One hour, 45 minutes later…

It’s no secret that I’ve long been clamouring for longer city council meetings.

I’ve been critical in the past when council has taken the “set a speed record” approach to meetings, with sessions lasting 15-20 minutes, and half of the meetings spent on the inquiries portion, which often turned into show and tell time.

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So I’m not going to be complaining when city council invited the media to be part of budget deliberations in January, or when their first regular meeting of the year went one hour and 47 minutes, or when the second meeting of the year on Monday night went an hour and 45 minutes.

Frankly, when you look at the agendas for those two meetings, they likely should have been around 1:45 each. The bonus part? Not much time was dedicated to turning inquiries into show and tell.

There were good presentations with good questions at these meetings. There were some important issues discussed. The city passed its budget. I gleaned some extra stories from the presentations.

Yes, I was in my happy place.

Those with short attention spans might not be too happy with a lengthy meeting.

The meetings this year haven’t had grandstanding or long-winded diatribes or unnecessary discussions of reports or other forms of verbal diarrhea. The topics that should have received discussion were discussed at length. Those that needed a quick motion and approval were dealt with accordingly.

It was how a council meeting should be.

The only thing that would have been nice would have been more responses to the city’s budget from members of the public. But that has nothing to do with city council.

We knew that council meetings were going to have a different look following November’s civic election. Several members of council campaigned on a desire to see longer and more open council meetings. So when council decided to have two meetings most months instead of one, you knew that changes were coming with how meetings were run.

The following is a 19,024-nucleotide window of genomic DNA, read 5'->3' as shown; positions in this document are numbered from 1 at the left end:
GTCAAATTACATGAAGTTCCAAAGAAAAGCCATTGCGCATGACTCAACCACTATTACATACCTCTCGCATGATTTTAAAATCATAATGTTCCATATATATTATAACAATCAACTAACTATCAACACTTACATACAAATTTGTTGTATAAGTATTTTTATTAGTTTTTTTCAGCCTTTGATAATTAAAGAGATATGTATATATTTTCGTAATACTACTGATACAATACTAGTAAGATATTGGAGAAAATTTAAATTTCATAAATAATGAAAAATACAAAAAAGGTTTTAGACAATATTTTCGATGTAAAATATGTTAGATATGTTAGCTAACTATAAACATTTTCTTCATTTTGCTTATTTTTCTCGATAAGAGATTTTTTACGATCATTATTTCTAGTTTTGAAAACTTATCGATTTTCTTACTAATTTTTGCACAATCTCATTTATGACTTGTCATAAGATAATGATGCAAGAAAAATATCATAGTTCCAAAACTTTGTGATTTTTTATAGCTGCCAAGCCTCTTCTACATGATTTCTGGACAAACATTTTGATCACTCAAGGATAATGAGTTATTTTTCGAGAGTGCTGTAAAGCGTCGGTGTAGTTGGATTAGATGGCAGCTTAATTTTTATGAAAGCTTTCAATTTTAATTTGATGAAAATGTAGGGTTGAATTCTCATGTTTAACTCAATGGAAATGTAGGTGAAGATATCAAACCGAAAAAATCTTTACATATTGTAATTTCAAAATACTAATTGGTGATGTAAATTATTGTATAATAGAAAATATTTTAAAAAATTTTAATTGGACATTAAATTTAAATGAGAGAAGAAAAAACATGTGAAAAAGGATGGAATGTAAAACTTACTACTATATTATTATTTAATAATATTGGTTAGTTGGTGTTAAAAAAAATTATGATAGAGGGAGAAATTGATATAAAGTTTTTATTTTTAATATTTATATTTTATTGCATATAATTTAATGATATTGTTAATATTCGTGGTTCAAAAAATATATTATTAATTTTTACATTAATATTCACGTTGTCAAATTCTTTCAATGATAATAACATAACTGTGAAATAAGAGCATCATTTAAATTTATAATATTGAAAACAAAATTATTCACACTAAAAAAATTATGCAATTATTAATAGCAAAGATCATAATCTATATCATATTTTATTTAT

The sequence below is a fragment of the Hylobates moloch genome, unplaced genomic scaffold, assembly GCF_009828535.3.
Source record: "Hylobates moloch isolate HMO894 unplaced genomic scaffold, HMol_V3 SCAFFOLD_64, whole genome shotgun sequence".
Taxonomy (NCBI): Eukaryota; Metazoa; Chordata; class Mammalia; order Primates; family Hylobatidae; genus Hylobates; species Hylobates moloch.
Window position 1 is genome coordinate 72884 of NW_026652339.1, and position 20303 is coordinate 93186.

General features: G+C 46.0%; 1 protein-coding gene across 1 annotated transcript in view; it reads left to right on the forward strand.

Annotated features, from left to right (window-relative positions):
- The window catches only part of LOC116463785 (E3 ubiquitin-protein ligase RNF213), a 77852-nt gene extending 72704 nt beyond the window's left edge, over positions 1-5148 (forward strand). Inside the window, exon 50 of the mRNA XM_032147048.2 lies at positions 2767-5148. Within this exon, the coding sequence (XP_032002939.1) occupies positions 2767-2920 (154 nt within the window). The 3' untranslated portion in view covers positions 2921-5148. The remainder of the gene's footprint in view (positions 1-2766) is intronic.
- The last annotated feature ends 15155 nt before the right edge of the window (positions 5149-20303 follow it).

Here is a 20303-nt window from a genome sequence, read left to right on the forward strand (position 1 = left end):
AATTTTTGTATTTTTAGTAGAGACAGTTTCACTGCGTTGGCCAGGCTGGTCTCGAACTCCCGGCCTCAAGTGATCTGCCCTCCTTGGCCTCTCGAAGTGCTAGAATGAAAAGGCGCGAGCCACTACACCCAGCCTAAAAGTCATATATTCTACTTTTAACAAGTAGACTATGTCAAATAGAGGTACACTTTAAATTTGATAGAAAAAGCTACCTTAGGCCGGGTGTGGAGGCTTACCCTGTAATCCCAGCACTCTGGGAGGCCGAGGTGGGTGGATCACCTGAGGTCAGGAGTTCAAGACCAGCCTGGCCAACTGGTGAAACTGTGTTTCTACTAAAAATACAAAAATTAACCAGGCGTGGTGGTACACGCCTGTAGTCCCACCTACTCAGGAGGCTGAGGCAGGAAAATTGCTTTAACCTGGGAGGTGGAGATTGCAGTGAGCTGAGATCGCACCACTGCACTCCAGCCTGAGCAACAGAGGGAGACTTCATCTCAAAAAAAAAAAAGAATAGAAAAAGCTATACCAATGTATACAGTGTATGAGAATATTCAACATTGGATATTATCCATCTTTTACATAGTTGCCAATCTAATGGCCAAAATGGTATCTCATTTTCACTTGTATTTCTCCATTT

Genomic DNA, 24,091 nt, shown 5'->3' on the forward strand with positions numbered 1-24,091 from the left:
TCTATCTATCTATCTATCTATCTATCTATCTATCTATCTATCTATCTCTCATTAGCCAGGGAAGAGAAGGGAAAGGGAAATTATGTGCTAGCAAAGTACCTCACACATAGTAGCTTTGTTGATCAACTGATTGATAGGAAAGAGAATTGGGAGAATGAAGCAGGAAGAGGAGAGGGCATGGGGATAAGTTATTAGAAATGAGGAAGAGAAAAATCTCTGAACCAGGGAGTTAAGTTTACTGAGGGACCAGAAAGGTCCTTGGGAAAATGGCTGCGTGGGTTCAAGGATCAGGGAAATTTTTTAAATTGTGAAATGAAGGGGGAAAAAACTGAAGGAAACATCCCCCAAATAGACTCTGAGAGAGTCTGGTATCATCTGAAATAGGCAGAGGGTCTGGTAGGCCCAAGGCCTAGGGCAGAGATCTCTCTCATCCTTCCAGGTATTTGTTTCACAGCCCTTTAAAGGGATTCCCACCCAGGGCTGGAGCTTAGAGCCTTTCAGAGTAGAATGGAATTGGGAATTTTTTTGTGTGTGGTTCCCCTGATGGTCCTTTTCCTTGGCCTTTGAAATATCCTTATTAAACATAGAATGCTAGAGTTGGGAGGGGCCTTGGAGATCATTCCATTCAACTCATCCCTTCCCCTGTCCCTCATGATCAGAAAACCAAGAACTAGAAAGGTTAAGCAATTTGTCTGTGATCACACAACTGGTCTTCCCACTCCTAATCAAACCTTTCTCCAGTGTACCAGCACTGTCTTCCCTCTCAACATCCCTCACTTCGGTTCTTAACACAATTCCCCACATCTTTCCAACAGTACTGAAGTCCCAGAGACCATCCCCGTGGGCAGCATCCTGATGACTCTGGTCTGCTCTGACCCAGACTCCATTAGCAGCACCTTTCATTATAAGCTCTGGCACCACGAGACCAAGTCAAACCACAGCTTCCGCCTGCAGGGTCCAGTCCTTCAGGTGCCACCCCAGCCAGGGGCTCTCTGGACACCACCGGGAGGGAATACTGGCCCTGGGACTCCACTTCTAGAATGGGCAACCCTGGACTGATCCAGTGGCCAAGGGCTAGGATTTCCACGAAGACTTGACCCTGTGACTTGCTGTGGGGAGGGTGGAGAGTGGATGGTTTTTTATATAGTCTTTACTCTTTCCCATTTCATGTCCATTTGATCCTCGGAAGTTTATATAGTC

More questions. Possibly more items on the agenda. Better discussion.

You can have meetings that last too long. I remember when I first moved here, the meetings would often be three or even four hours in length. Budget meetings would be spread out over several meetings, and would last several hours each.

Those meetings weren’t a reflection of an excessive commitment to being open and transparent. Rather, it reflected a fractured council, where grandstanding and arguing in circles usually carried the day.

Two more quick notes about meetings when I first arrived. They always started late. Usually 30-45 minutes late. And the council meetings often had projected times on the agenda. Usually they were wrapping up the “Original communications, delegations and petitions” portion of the meeting at the time they were supposed to adjourn.

It frustrated local residents and diminished interest in meetings.

Short meetings are bad. Excruciatingly long meetings are even worse.

For the most part, the previous council did a pretty good job at running the city. And the meetings were better in the final year of the term. Yes, there was just one meeting a month, but the discussion was better. However, the quality of the open council meetings are always part of the way in which the general public judges a city council.  And a lot of nights in 2018 and 2019, those meetings were lacking.  

It’s unlikely we’re going to see the next meetings flirt with the two-hour mark. Council will have two meetings each of the next five months. The next public meeting will be in less than two weeks.

If council continues to have 105-minute meetings when they’re meeting every second week, then you might have some people complaining about the meeting length.

But a one-hour meeting twice a month? Nothing wrong with that.

Hopefully, this is the trend in the right direction. Hopefully the council members who included more open council meetings in their campaigns are satisfied; and more importantly, hopefully their supporters are happy, because they heard from people not happy with the meeting lengths.

And hopefully, the days of 20-minute meetings with little actual dialogue are over, not just for now or for the rest of this year, but for the rest of this term.

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ESTEVAN WEATHER